Guyana, Where Everyone Has Your Back

I’ve navigated my way through the work week and am currently experiencing my first “real” weekend in Georgetown. The adjustment period continues as I’m still desperately trying to get my footing and develop some sense of normalcy, something that I should stop looking for so I can just go with the flow. Alas, we’ll see what the days ahead have in store.

The remainder of the work week had its pros and cons, but I think for the most part, I’m going to enjoy the work that I do. I have such a small class, just four boys, and one of them was absent on Thursday and Friday. It’s weird to think that in a larger class I wouldn’t have noticed his absence, but with just four boys I wasn’t even sure if I should teach specific lessons since 25% of my students would be missing the material. I suppose that’s just one challenge that I’m getting to experience early on in this teaching endeavor. Honestly, he’s probably the brightest boy in the class, the one who was missing, so it gave me some time to bond with the other guys.

On Thursday, I gave instructions for the class to lookup the definitions of seven of the weeks spelling words. After sometime flipping through dictionaries and straining to figure out where the words were in the book (and what they mean), one of the boys looked over to me and said sarcastically, “Sir, we only have to look up one word?” Before I could reply, one of the other boys glanced up and, with an angry tone, shouted, “Sir said to look up SEVEN words! Seven! Open your ears and stop being so disrespectful!” I felt like I had my own little cheering section. Not to mention, someone had my back. And yes, all of the students address their teachers as either Miss or Sir, so you can call me Sir Matthew from now on.

I had another instance where someone had my back on Thursday as well. I was journeying home on the bus and noticed that the sixth grade teacher was sitting in the row behind me as we ventured back into the city. I didn’t think much of it after I greeted her. Then, when the bus was approaching my stop, I realized that I didn’t have the $100 dollars that I needed to pay the fare; all I could find was a 20. So, I let the bus roll past my stop and I eventually found myself in the downtown area of Georgetown disembarking with the rest of the passengers. When the conductor approached me for my fare I handed him the $20 and explained myself. I wasn’t sure how he was going to react, but he just put his fist out in front of him and lightly pumped the air. He smiled at me and let me go. I was thankful for his kindness. It turns out; however, I had a guardian angel in that moment, because yesterday morning the sixth grade teacher called me into her corner of the classroom and told me that she noticed my predicament and paid the driver. She said she was telling me not because she wanted her money back, but because she didn’t want that conductor to see me again and try to get money out of me at a later time. Again, someone had my back. How thankful I was, too.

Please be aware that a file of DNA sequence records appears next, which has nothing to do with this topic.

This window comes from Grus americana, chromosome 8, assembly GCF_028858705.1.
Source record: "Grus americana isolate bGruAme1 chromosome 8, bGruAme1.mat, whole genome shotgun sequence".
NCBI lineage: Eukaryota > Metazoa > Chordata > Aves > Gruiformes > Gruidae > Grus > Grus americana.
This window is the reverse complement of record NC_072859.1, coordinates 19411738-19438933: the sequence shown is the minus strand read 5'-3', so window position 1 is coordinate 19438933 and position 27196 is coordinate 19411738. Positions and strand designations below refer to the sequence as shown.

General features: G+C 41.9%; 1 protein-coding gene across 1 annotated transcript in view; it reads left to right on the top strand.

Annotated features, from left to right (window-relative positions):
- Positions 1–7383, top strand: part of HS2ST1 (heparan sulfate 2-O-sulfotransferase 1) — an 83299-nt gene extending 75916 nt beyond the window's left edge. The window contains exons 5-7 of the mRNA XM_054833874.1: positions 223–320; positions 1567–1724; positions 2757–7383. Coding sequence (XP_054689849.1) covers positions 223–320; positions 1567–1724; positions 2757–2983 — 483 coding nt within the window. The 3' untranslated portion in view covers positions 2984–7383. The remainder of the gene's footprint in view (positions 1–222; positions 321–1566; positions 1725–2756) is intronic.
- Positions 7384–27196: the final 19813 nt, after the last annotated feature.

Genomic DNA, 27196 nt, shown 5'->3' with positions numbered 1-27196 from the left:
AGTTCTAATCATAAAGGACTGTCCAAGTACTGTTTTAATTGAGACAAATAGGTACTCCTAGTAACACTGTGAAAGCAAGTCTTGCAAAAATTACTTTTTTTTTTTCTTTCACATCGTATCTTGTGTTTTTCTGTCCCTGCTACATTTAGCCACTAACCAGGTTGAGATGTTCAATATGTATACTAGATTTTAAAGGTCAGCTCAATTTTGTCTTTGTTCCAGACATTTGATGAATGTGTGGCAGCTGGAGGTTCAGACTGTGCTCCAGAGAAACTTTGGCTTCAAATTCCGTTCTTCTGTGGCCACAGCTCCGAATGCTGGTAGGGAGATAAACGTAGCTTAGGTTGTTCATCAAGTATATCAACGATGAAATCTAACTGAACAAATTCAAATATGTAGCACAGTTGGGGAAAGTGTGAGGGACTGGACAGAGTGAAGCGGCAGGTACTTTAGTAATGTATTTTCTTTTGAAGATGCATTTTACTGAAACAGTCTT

Human beings really are amazing creatures. There are moments here when I feel uncomfortable, to say the least, but I need to remember nice moments like this. Moments when people who are practically strangers will get you out of a tough situation, when total strangers will cut you some slack, or when a student that only knows one side of you will go to bat for you in front of all of his peers. That’s the stuff of life right there, that’s the stuff of love.

One thought on “Guyana, Where Everyone Has Your Back

  1. Wow – Matty. How wonderful the people are, there. As much as Emily hates snow I wonder – could she tolerate the heat & humidity to experience the truely terrific attitude of the people there. Reminds me of a line from Little Big Man – “The supply of white men is endless. There has always been a limited number of human beings.”

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